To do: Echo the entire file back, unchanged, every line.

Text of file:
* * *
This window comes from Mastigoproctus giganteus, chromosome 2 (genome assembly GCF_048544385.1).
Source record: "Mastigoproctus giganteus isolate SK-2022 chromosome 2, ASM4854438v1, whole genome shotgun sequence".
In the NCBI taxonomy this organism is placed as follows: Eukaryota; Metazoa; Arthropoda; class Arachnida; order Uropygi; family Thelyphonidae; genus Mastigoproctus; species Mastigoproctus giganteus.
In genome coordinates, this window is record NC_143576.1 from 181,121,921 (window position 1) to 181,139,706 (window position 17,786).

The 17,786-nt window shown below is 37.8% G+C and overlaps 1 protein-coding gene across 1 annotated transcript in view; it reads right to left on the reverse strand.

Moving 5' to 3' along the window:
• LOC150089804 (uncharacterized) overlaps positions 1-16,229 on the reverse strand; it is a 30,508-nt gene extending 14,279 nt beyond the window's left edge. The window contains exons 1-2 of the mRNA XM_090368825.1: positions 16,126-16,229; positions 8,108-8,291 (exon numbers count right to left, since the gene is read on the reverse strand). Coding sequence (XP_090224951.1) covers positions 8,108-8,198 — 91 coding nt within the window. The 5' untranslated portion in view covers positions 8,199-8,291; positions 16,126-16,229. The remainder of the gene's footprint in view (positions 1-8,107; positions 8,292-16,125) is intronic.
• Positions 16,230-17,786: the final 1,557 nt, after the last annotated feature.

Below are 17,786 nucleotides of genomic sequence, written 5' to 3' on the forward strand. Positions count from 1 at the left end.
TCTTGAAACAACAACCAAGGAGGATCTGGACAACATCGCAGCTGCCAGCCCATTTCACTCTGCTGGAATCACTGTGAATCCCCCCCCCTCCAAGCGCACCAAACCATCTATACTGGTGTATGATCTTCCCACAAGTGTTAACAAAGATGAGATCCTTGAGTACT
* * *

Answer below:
This window comes from Mastigoproctus giganteus, chromosome 2 (genome assembly GCF_048544385.1).
Source record: "Mastigoproctus giganteus isolate SK-2022 chromosome 2, ASM4854438v1, whole genome shotgun sequence".
In the NCBI taxonomy this organism is placed as follows: Eukaryota; Metazoa; Arthropoda; class Arachnida; order Uropygi; family Thelyphonidae; genus Mastigoproctus; species Mastigoproctus giganteus.
In genome coordinates, this window is record NC_143576.1 from 181,121,921 (window position 1) to 181,139,706 (window position 17,786).

The 17,786-nt window shown below is 37.8% G+C and overlaps 1 protein-coding gene across 1 annotated transcript in view; it reads right to left on the reverse strand.

Moving 5' to 3' along the window:
• LOC150089804 (uncharacterized) overlaps positions 1-16,229 on the reverse strand; it is a 30,508-nt gene extending 14,279 nt beyond the window's left edge. The window contains exons 1-2 of the mRNA XM_090368825.1: positions 16,126-16,229; positions 8,108-8,291 (exon numbers count right to left, since the gene is read on the reverse strand). Coding sequence (XP_090224951.1) covers positions 8,108-8,198 — 91 coding nt within the window. The 5' untranslated portion in view covers positions 8,199-8,291; positions 16,126-16,229. The remainder of the gene's footprint in view (positions 1-8,107; positions 8,292-16,125) is intronic.
• Positions 16,230-17,786: the final 1,557 nt, after the last annotated feature.

Below are 17,786 nucleotides of genomic sequence, written 5' to 3' on the forward strand. Positions count from 1 at the left end.
TCTTGAAACAACAACCAAGGAGGATCTGGACAACATCGCAGCTGCCAGCCCATTTCACTCTGCTGGAATCACTGTGAATCCCCCCCCCTCCAAGCGCACCAAACCATCTATACTGGTGTATGATCTTCCCACAAGTGTTAACAAAGATGAGATCCTTGAGTACT